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Rick Hellman
KU News Service
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Drum Safari a model musical enterprise

Wed, 05/30/2018


LAWRENCE – Brandon Draper’s Drum Safari is booming.

The University of Kansas School of Music lecturer will have four teams of musical entertainers performing nearly 80 Drum Safari shows for children in five states this summer. Draper’s wife, Teryn, recently quit her job as an elementary school music teacher to run the operation full-time. He turned down 100 requests for shows this year, and he is already booking shows for 2019.

Upcoming stops will include sites in the Greater Kansas City area as well as cities in Leavenworth, Lyon, Morris, Saline and Sedgwick counties.

It’s not unlike a homegrown version of “Stomp” or Blue Man Group.

“I’ve had extensive experience on the road with rock bands, and I’m applying all those same things to Drum Safari,” Draper said in a recent interview. “We book the dates; we perform; we collect our fees; we sell merchandise. But we come home and go to bed at a reasonable hour and get up early the next day and do it all over again.”

In addition to teaching jazz drums and world percussion, Draper leads the Music Enterprise Certificate program at the School of Music, and Drum Safari is a shining example of how to make it as a performing artist in the 21st century.

Draper began training with master percussionist Arthur Hull and the late KU graduate “Bongo” Barry Bernstein as a drum-circle facilitator at the turn of the millennium. When Bernstein died suddenly in 2010, Draper bought his collection of hundreds of drums and carried on with his summer tours of libraries, combining performance with education.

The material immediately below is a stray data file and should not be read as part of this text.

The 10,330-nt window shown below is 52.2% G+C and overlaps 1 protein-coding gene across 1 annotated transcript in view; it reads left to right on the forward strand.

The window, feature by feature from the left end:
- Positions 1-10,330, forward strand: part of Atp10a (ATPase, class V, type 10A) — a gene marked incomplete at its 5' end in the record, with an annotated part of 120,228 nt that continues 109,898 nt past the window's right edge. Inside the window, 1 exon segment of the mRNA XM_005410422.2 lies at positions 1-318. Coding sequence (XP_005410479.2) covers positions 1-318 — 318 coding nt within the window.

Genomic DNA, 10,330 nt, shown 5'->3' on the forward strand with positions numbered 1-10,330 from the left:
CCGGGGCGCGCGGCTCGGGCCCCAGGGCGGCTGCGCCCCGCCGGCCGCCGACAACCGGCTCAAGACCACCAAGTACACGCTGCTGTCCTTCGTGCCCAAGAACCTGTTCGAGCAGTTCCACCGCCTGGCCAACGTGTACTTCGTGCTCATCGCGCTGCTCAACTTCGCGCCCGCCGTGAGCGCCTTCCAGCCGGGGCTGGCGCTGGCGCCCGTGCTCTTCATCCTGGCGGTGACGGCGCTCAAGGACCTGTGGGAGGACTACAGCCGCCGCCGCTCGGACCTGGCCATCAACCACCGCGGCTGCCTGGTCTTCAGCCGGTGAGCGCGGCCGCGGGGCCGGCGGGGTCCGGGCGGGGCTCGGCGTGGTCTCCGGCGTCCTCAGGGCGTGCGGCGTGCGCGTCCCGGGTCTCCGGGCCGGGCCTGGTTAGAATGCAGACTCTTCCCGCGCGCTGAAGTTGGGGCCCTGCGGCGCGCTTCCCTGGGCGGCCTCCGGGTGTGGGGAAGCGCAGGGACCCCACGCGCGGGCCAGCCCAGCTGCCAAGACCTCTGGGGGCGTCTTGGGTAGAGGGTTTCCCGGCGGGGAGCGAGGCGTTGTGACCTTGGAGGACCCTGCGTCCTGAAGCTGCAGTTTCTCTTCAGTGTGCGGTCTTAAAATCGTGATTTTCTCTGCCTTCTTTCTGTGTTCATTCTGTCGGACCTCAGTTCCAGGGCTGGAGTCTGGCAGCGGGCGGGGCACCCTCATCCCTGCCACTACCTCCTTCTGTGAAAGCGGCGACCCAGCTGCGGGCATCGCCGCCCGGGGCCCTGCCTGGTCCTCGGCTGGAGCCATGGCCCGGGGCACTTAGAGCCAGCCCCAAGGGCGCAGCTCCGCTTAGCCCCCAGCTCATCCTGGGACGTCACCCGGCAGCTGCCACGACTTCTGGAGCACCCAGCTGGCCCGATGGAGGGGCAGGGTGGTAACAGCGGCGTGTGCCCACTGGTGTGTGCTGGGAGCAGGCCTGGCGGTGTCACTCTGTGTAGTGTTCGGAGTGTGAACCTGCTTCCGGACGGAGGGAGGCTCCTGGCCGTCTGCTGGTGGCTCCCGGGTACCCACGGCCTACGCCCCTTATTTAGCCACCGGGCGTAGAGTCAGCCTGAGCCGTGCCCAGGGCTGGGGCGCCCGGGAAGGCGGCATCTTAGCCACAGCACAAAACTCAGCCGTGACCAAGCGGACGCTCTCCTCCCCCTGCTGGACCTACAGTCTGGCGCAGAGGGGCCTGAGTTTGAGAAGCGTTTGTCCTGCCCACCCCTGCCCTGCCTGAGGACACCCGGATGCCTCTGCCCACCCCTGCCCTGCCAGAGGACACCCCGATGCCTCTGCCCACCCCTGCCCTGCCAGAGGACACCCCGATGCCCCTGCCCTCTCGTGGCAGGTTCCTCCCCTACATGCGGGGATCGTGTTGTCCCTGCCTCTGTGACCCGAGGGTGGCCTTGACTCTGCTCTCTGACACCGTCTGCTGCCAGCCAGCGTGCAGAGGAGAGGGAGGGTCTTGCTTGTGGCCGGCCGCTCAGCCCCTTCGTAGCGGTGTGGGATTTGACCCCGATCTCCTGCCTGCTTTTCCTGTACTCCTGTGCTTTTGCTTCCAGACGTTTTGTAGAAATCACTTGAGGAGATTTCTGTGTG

“Libraries have summer reading programs with a theme, and they like to have these performances to get kids excited about literature and reading,” Draper said. “Every summer, Barry created a new show that fit that summer’s theme. He’d bring hundreds of instruments and do an interactive show where everybody gets to play together His motto was, ‘The family that plays together stays together.’”

Draper has modified that format somewhat for Drum Safari. Two musicians, and sometimes more, are involved in each show.

“I start by playing a little bit of music and talk to them about how drums were used to communicate and send messages before the phone and before the internet,” Draper said. “I teach about the history of the different instruments we have.”

Draper has created shows with African and South American themes. Animals native to those places are particularly intriguing hooks, he said, so he commissioned original artwork by Kansas City illustrator Robert Hatem to use as scenery at performances.

“What’s a safari? You look for animals,” Draper said. “So we talk about endangered crocodiles. … The animal itself has a rhythm. For the elephant, it’s stomp, stomp.”

He combines lessons in musical, natural and world history with positive messages about health, from “mindful movement” like yoga to tips for healthy eating.

Draper even involves his daughters, 8-year-old Eva and 5-year-old Ivy.

“They do raps on the mike,” Draper said. “It’s a lesson about how it’s important to listen to all ideas, big and small. It’s about listening and communicating to build a better world.”

Then Draper brings out the big guns, distributing drums to everyone and inviting them to play along.

“They have different sounds, different colors, just like all of us,” Draper said. “Inside all of us is a heartbeat. It’s how they play together that makes things beautiful.

“We try to leave them full of new ideas, rhythms, ideas about how to have healthy habits, to exercise and use music for playing together.”

For more information, visit drumsafari.org or follow @DrumSafari on Twitter and/or Facebook.

Photo/Video: Brandon (left) and Teryn Draper lead a Drum Safari performance at Theis Park in Kansas City, Mo. Credit: Rick Hellman / KU News Service



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